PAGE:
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Without Carriers Only Modest Effects – Functions & Effects of Carriers in Cosmetic Products

Posted: 13 October 2013 by dermaviduals

By Dr. Hans Lautenschläger

When we talk about carriers in cosmetic products we need to distinguish between particular chemically defined substances and physical carrier bodies. In conclusion, both alternatives have the same effects: combined with active agents they increase the bioavailability. An enhanced bioavailability requires in-depth knowledge on the physiological processes in the skin and strictly contrasts with the idea of “a lot helps a lot!”

 

Vitamin C (ascorbic acid) and its effects discussed in technical literature as well as in product ads meanwhile have become common knowledge for cosmeticians. High concentrations have a keratolytic effect on the skin comparable to fruit acids, and cells of the horny layer are peeled away. However, if the vitamin C activity is intended to stimulate the collagen formation, these topical effects will not achieve any positive results. For this specific purpose, it is recommended to use low concentrations and derivatives as for example the esters of the phosphoric, stearic or palmitic acid. Derivatives are much more stable than the basic vitamin C and can be encapsulated in liposomes if they are water-soluble or in nanoparticles if liposoluble. The term “encapsulate” already implies the use of vesicles which generally range in size from about 50 to 200 nm (nanometer). Human and vegetable cells have a similar structure. The respective derivative is transported into the skin with the help of vesicles and then enzymatically hydrolyzed into body-identical substances at the targeted area. The so released vitamin C can now take its full effect.

Carrier substances with inherent effects and non-effective carriers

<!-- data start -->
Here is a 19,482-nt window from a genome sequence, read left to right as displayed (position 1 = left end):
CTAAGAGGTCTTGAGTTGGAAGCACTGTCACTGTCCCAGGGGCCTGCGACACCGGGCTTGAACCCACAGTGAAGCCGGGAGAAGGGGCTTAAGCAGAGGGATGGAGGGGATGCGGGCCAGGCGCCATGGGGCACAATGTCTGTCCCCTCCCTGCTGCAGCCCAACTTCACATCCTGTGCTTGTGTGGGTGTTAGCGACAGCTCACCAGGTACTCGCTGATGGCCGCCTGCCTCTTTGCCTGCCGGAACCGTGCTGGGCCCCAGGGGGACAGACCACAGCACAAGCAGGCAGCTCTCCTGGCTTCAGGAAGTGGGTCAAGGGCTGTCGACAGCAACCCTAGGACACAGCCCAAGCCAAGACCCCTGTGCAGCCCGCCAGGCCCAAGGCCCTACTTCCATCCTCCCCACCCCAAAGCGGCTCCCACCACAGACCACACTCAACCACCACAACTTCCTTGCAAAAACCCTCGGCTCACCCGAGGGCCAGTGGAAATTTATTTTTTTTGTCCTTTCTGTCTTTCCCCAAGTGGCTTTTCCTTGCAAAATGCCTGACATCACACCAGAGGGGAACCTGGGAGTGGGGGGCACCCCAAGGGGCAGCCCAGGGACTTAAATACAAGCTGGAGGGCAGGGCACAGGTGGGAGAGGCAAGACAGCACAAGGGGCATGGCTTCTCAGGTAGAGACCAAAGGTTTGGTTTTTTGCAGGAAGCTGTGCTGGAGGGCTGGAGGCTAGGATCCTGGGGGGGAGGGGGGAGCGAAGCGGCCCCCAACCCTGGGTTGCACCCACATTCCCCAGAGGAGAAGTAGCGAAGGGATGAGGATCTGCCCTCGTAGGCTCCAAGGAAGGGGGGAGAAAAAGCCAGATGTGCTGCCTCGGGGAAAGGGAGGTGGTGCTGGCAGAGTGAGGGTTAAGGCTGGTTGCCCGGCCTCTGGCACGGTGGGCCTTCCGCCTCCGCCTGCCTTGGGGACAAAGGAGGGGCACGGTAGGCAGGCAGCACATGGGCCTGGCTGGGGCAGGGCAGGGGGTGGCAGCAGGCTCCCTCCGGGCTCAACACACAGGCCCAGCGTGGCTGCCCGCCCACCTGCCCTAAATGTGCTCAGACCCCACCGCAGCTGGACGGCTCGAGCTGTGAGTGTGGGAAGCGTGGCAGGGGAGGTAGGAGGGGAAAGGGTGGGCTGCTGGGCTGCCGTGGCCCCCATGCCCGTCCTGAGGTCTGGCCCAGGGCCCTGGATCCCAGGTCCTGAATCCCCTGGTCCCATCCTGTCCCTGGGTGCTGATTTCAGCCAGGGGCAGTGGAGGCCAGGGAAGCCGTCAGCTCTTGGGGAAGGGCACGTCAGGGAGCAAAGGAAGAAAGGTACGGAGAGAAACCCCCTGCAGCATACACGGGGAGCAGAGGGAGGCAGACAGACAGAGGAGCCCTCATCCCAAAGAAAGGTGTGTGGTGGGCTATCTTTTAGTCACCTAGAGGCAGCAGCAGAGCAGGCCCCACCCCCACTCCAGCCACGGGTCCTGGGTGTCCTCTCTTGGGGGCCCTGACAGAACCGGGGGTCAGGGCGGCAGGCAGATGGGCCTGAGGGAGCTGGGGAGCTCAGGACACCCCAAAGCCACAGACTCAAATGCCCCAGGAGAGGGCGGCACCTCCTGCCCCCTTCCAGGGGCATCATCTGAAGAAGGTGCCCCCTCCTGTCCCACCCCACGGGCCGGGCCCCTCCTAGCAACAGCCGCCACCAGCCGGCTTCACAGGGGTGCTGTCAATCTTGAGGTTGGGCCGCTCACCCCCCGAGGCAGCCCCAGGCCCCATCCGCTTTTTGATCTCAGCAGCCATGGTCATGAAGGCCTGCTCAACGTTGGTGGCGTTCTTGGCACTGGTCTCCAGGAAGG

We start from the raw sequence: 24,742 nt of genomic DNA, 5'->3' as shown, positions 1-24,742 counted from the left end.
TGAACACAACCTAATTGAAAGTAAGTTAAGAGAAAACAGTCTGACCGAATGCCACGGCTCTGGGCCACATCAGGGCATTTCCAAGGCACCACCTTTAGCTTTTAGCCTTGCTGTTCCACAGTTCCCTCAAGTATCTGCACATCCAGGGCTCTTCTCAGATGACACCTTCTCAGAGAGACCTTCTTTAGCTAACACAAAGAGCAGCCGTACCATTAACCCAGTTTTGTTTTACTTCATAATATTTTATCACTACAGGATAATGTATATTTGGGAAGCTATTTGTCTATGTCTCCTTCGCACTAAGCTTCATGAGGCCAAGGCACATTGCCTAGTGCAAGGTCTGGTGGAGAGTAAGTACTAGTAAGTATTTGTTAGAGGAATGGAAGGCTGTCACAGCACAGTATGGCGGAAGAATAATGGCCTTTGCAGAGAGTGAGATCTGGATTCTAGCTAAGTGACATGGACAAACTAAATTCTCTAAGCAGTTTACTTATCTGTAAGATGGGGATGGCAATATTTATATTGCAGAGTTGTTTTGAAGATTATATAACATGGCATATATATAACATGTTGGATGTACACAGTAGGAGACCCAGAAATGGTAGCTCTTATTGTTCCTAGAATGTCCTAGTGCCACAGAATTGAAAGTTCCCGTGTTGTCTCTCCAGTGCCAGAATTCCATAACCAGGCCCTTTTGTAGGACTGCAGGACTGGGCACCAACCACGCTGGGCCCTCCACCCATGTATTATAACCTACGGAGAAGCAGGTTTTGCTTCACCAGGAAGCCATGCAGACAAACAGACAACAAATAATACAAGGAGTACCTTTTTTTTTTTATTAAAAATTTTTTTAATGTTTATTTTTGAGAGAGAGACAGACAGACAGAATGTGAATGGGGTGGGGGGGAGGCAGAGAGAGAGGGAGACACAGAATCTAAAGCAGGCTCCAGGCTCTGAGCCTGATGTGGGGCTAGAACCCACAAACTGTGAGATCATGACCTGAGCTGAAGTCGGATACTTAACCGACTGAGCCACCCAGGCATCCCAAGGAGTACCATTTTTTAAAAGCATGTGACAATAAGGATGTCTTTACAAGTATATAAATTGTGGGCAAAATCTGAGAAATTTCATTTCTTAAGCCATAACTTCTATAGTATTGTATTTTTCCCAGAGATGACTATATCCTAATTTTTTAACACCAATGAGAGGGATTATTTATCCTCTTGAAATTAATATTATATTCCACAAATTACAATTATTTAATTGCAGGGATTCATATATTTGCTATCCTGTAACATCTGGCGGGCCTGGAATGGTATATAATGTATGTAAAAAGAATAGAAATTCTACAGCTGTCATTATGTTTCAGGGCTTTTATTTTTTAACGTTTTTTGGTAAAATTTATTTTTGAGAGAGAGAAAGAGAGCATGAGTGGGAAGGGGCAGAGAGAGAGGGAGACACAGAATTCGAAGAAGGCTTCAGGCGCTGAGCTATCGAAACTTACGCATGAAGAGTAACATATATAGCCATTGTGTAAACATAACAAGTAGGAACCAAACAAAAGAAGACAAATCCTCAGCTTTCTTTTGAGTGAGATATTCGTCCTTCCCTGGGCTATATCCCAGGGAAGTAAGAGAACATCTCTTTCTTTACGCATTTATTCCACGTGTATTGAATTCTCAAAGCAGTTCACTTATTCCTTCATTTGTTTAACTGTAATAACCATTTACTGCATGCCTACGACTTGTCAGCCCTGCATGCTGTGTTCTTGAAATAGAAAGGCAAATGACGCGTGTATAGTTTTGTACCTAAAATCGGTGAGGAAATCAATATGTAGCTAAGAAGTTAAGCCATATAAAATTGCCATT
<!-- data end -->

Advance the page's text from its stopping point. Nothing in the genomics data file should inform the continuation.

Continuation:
It may sound paradoxical, but the carrier itself will not penetrate into the skin. Instead, a relatively complicated process takes place starting with the fusion of the carrier material, generally consisting of physiological phosphatidylcholine (PC), with the skin barrier layers due to its chemical composition and its physical structure. Subsequently the barrier layer becomes fluidized. This fluidization process involves that the skin barrier is programmed to a passage mode. No need to worry though if intact vesicles will also pass through the skin. The same process occurs with nanoparticles based on PC. The vesicles also fuse with the skin barrier and release their different components into the deeper skin layers. The fusion process occurs rather quickly and may be easily observed in the case of liposomes as a short termed increase of the transepidermal water loss (TEWL) can be measured. The described short-term switching into a passage mode however is not a one way road: vice versa, water vapor can dissipate through the skin. Nanodispersions compensate the increased TEWL with their lipid content in the carrier material. In the case of dry skin conditions, this short term effect can afterwards be compensated by applying an appropriate cream. On a long term view, there will be no disadvantage since the linoleic acid content of phosphatidylcholine will be integrated into the barrier-protecting ceramide I, a process which will improve the skin barrier in the long run.